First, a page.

Category: Construction Claims

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When “Non-Binding” LOIs Become Binding

A letter of intent (“LOI”) is often the first document in a proposed deal – a summary of a range of key terms or concepts for negotiation toward entering into a final, formal agreement. But what seems like a simple document can be much more than a mere list of possible terms to be discussed … Continue Reading

Joint Washington/Oregon Construction Law Seminar – November 4, 2016

On November 4, 2016, my colleague, Andrew Gibson (from the Portland office of Stoel Rives), and I will co-chair a joint OSBA/WSBA construction law CLE, entitled Two States of Construction Law: Working in Both Washington and Oregon, located at the Heathman Lodge in Vancouver, Washington. This seminar will include a panel of knowledgeable lawyers with … Continue Reading

Concerns over California’s Increased Earthquakes? Landlords and Developers Should Manage Their Risks Now

During the last month or two there has been a rise of news reports regarding potential earthquakes in California at a greater magnitude than in recent history:  see here and here.  These risks have even been reported recently in a London newspaper.  While the unusual Southern California “big one” warning is now past, the risk has … Continue Reading

Self-Imposed ADA Audits: The Developer’s Best Option

Recent rulings indicate that courts across the country view project owners’ and developers’ liability for ADA claims differently than they do other compliance violations.  Owners’ attempts to raise questions of contractor negligence, breach of contract or breach of warranty are being rejected.  So what can a project owner do? In my recent article for the … Continue Reading

“All Risk” Coverage Is Not Equal to “All Loss” Coverage Under Customary Provisions in California Builder’s Risk Policies

A common insurance question asked by our owner/developer clients when they discover that their completed project has defects is whether their own insurance will cover the cost to fix the defect or any damage from the defect.  While trying hard not to sound like the proverbial lawyer, we often have to say “it depends.”  What … Continue Reading

Architect Off the Hook for ADA Defects

Continuing a disturbing trend, another recent case finds that an architect is not liable for a design that failed to comply with the ADA and Section 504 of the Rehabilitation Act (RA). In Chicago Housing Authority v. DeStefano & Partners, Ltd. (here), an Illinois appellate court followed several other federal and state decisions in holding … Continue Reading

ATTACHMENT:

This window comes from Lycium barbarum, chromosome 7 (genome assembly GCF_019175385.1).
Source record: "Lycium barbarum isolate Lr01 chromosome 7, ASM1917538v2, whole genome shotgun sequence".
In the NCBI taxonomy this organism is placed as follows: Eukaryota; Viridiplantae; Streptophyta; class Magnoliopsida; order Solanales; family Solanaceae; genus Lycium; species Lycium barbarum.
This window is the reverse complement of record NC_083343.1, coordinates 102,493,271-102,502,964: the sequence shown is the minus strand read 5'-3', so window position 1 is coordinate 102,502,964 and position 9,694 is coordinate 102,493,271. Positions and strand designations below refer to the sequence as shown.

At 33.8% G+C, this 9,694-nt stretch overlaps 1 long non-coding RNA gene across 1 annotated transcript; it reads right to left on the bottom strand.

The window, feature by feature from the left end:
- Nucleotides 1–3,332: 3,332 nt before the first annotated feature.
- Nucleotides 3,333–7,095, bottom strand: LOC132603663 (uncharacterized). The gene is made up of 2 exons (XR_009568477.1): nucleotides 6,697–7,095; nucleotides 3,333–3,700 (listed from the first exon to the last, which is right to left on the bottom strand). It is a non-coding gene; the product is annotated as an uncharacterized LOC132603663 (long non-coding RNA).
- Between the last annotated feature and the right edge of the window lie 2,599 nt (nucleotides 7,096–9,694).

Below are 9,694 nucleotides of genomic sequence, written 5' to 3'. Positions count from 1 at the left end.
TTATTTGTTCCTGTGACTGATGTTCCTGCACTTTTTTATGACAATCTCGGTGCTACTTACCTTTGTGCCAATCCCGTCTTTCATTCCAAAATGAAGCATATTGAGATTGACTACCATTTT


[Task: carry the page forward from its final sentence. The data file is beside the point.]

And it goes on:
On Guard: A Look at Subcontractor Default Insurance

Whether you call it SDI or SubGuard, subcontractor default insurance is yet another consideration for public and private project owners as they look at protection from subcontractor default.  But what exactly is this relatively new option and when is it most appropriate?  In my recent article for the Daily Journal of Commerce, I discuss SDI, … Continue Reading

KIRO 7 Interviews Joe McCarthy on Pitfalls of Washington Condo Act – Developers Beware!

Joseph McCarthy, a real estate attorney in Stoel Rives’ Seattle office, was recently interviewed by television station KIRO 7 in Seattle for a segment titled “Law meant to protect Wash. homeowners instead pushing up condo prices.” The piece discusses how the consumer warranties contained in the Washington Condominium Act, found at Chapter 64.34 RCW, fostered … Continue Reading

A New Wrinkle In Time To Claim Construction Defects

Oregon’s law on statutes of limitation and/or repose periods on construction claims is complex and ever-changing.  A recent Oregon Supreme Court ruling has introduced yet another instance of differing time limits on construction defect claims. In my recent article for the Daily Journal of Commerce, I discuss Schell v. The Schollander Companies, Inc. and the … Continue Reading

Court of Appeals affirms Brightwater judgment, reviews law regarding differing site conditions and surety obligations

Brightwater Construction.jpgOn November 9, 2015, Division One of the Court of Appeals affirmed a 2012 King County trial court judgment that joint-venture tunneling contractor Vinci Construction Grands Projets/Parsons RCI/Frontier-Kemper (VPFK) was liable to King County for $144 million in damages and attorney fees. The case arose from the Brightwater project, a wastewater treatment plant north of … Continue Reading

Key Aspects of Joint Check Agreements

Joint checks are a useful tool in the construction industry to give owners and prime contractors peace of mind that lower-tier subcontractors or suppliers are being paid and potential lien claims are avoided.  But joint check agreements and the subsequent actions can result in unintended consequences and liability. In my recent article for the Daily … Continue Reading